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It’s been a busy week here at Toolmonger. If you’ve been spending time in the shop — you should! — and you haven’t had a chance to keep up with Toolmonger this week, we suggest you start with these posts, which our readers helped to select:

Industrial Moisture Checker
A woodworker’s going to feel disappointed when he sees checking or warping in a beautiful piece of furniture after he’s already finished it, but imagine seeing those flaws in an entire hardwood floor.  Flooring guys don’t have time to look at moisture readings on every piece of wood, so Delmhorst designed this contractor-grade moisture meter to tell you more than just how much moisture there is where you stick the pins.

An Expensive Alternative To A Few Scrap 2x4s
Impatient with the setup time required by drywall jacks or lifts, John V Santiago invented Free Hands drywall supports as a cheap and easy solution for wrestling sheets of drywall solo.  Free Hands also allow you to adjust and align sheets of drywall before securing them, all by yourself.

Hot or Not? Halogen Shop Heaters
We don’t experience the blood-freezing temperatures here in the South that they do further north, but it does get cold enough that we start looking for heating options in the shop during the winter.  Talk of halogen heaters starts making the rounds as soon as the first frost hits — but are they effective in the shop?  The Toolmonger readership says, “Not really.”

What’s That Funny-Shaped Piece Of Metal?
You’ve got your rectangular scraper, your curved scraper, and your gooseneck scraper.  Back up.  What’s a gooseneck scraper?  Well, you could say it looks a little like a French curve, and it serves a similar purpose.   It’s composed of many different-radius curves, so you can try to match a section of the scraper to a curve on the molding, bowl, or other curved piece you’re finishing.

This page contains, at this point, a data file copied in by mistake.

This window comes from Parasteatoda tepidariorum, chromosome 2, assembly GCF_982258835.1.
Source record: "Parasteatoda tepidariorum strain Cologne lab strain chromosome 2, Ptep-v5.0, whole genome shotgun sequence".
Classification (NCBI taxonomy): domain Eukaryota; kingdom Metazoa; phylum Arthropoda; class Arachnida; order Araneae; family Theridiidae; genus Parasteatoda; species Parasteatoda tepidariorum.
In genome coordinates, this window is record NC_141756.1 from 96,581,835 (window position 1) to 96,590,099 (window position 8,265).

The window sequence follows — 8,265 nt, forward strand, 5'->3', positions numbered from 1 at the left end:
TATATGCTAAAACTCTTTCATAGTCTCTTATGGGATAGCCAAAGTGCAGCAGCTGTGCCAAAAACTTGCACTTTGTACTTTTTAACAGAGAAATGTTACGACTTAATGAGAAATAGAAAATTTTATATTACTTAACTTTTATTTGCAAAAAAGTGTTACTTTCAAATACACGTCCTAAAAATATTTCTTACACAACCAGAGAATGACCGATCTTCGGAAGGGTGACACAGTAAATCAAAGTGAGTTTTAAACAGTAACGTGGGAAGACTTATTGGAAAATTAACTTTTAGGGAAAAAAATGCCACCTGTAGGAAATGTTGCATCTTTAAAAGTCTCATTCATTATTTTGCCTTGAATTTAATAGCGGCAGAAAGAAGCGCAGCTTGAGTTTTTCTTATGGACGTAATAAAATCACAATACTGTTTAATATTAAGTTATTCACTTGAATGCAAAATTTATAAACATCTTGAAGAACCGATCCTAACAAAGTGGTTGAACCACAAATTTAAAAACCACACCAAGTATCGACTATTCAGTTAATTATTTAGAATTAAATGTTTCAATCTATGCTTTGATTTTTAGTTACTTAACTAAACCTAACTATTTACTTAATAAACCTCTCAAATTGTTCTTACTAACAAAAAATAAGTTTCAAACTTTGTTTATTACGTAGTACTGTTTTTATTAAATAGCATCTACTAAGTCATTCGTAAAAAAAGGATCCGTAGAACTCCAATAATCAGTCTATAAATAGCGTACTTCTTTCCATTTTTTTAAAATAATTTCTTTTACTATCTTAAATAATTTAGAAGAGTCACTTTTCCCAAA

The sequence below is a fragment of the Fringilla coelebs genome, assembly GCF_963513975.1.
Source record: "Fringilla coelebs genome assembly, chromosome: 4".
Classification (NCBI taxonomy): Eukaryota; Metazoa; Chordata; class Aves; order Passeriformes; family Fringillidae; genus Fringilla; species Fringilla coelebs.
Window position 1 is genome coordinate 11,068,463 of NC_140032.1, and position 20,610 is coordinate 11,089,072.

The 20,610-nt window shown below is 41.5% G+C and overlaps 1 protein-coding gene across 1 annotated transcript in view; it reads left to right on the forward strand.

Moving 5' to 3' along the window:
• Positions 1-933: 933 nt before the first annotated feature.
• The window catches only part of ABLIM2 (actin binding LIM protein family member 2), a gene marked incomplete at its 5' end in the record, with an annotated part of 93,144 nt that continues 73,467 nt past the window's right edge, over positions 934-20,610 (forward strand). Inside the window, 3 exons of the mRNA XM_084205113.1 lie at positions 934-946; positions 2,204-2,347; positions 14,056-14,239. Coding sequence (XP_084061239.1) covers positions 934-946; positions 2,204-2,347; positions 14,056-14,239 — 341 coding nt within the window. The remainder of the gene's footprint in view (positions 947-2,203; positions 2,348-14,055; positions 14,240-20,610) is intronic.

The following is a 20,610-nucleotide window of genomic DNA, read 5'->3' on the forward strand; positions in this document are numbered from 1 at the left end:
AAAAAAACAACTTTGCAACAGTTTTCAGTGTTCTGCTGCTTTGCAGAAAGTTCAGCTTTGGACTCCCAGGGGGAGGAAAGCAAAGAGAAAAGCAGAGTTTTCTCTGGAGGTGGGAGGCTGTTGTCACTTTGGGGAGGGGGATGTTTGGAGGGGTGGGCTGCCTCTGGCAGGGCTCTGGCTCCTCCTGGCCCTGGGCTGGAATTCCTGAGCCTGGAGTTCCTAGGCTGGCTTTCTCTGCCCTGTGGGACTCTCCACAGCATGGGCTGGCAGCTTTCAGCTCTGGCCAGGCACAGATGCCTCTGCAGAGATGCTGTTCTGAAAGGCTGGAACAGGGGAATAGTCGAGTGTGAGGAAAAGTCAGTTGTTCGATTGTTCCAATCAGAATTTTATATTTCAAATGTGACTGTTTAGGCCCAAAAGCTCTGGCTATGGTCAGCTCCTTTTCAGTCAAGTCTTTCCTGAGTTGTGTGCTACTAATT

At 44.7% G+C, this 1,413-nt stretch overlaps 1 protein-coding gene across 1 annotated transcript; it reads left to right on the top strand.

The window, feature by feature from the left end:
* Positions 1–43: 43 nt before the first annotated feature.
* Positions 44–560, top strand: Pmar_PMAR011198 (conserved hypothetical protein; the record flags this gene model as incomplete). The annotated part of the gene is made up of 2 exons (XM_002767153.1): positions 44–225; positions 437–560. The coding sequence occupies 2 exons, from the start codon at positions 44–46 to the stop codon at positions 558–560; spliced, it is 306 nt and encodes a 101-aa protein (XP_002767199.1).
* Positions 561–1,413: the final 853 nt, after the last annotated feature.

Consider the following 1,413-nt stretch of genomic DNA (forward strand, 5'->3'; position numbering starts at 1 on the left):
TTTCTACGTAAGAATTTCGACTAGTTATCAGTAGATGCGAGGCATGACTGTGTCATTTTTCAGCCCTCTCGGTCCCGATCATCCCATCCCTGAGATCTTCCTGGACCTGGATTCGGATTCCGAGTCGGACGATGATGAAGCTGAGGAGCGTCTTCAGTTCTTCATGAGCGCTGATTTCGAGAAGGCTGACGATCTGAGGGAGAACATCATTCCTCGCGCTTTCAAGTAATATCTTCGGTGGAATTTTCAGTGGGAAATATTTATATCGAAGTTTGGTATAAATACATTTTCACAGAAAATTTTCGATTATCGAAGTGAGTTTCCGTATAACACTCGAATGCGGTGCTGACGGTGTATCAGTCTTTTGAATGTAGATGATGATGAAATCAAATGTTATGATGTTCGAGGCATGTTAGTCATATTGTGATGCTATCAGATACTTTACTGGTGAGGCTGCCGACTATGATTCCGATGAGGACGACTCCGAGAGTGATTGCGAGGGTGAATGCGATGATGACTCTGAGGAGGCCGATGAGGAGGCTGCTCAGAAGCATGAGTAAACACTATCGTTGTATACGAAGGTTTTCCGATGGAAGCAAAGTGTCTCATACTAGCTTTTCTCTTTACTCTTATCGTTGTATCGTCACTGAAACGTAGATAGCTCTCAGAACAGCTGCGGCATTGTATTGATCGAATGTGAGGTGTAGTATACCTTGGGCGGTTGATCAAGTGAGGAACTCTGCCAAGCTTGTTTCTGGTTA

The Spring Is The Thing
Add a spring to a hand tool and you’ve changed it drastically.  Take for instance, scissors:  You wouldn’t want to cut fabric or thread all day with even the best pair of scissors, because with every snip you have to reopen the scissors — literally a pain.  But a pair of spring-loaded thread nippers open themselves, so you just have to squeeze.

Help us choose next week’s Top 5!

We’d appreciate your help in choosing next week’s Top 5, which’ll be featured here, elsewhere, and in the podcast as well. While you’re reading TM this week, look out for the “Interesting Post” button at the bottom of the article:


When you see an article that piques your interest, click the button once. You’ll return to the same page, but TM’s software’ll score your click for future reference. We’ll check in on the totals before selecting next week’s Top 5.


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